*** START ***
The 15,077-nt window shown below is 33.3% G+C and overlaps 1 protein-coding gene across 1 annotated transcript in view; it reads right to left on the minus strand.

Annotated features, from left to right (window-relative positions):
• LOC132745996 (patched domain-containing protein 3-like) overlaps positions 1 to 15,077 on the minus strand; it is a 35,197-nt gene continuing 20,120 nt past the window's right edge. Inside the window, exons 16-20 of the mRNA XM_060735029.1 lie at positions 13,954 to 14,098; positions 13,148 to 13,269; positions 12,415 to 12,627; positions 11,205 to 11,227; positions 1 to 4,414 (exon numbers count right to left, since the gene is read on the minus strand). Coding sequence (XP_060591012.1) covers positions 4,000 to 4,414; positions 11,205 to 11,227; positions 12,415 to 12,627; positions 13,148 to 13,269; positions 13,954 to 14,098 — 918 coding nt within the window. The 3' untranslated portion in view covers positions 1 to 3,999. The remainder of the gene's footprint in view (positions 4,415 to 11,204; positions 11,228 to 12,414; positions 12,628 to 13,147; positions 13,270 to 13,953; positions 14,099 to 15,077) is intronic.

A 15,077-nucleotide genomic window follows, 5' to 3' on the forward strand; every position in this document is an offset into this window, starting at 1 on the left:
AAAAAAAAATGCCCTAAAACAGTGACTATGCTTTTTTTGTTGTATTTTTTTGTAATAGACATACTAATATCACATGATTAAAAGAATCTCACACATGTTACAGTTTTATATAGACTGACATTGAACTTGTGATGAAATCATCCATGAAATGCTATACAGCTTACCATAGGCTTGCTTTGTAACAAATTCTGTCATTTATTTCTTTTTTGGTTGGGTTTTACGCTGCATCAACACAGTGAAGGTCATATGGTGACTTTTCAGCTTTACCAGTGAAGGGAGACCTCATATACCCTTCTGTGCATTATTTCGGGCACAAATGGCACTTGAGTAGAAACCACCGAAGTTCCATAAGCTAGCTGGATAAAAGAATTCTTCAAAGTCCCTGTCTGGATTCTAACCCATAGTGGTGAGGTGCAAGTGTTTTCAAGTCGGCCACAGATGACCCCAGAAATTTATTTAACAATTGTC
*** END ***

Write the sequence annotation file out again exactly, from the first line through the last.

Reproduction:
The 15,077-nt window shown below is 33.3% G+C and overlaps 1 protein-coding gene across 1 annotated transcript in view; it reads right to left on the minus strand.

Annotated features, from left to right (window-relative positions):
• LOC132745996 (patched domain-containing protein 3-like) overlaps positions 1 to 15,077 on the minus strand; it is a 35,197-nt gene continuing 20,120 nt past the window's right edge. Inside the window, exons 16-20 of the mRNA XM_060735029.1 lie at positions 13,954 to 14,098; positions 13,148 to 13,269; positions 12,415 to 12,627; positions 11,205 to 11,227; positions 1 to 4,414 (exon numbers count right to left, since the gene is read on the minus strand). Coding sequence (XP_060591012.1) covers positions 4,000 to 4,414; positions 11,205 to 11,227; positions 12,415 to 12,627; positions 13,148 to 13,269; positions 13,954 to 14,098 — 918 coding nt within the window. The 3' untranslated portion in view covers positions 1 to 3,999. The remainder of the gene's footprint in view (positions 4,415 to 11,204; positions 11,228 to 12,414; positions 12,628 to 13,147; positions 13,270 to 13,953; positions 14,099 to 15,077) is intronic.

A 15,077-nucleotide genomic window follows, 5' to 3' on the forward strand; every position in this document is an offset into this window, starting at 1 on the left:
AAAAAAAAATGCCCTAAAACAGTGACTATGCTTTTTTTGTTGTATTTTTTTGTAATAGACATACTAATATCACATGATTAAAAGAATCTCACACATGTTACAGTTTTATATAGACTGACATTGAACTTGTGATGAAATCATCCATGAAATGCTATACAGCTTACCATAGGCTTGCTTTGTAACAAATTCTGTCATTTATTTCTTTTTTGGTTGGGTTTTACGCTGCATCAACACAGTGAAGGTCATATGGTGACTTTTCAGCTTTACCAGTGAAGGGAGACCTCATATACCCTTCTGTGCATTATTTCGGGCACAAATGGCACTTGAGTAGAAACCACCGAAGTTCCATAAGCTAGCTGGATAAAAGAATTCTTCAAAGTCCCTGTCTGGATTCTAACCCATAGTGGTGAGGTGCAAGTGTTTTCAAGTCGGCCACAGATGACCCCAGAAATTTATTTAACAATTGTC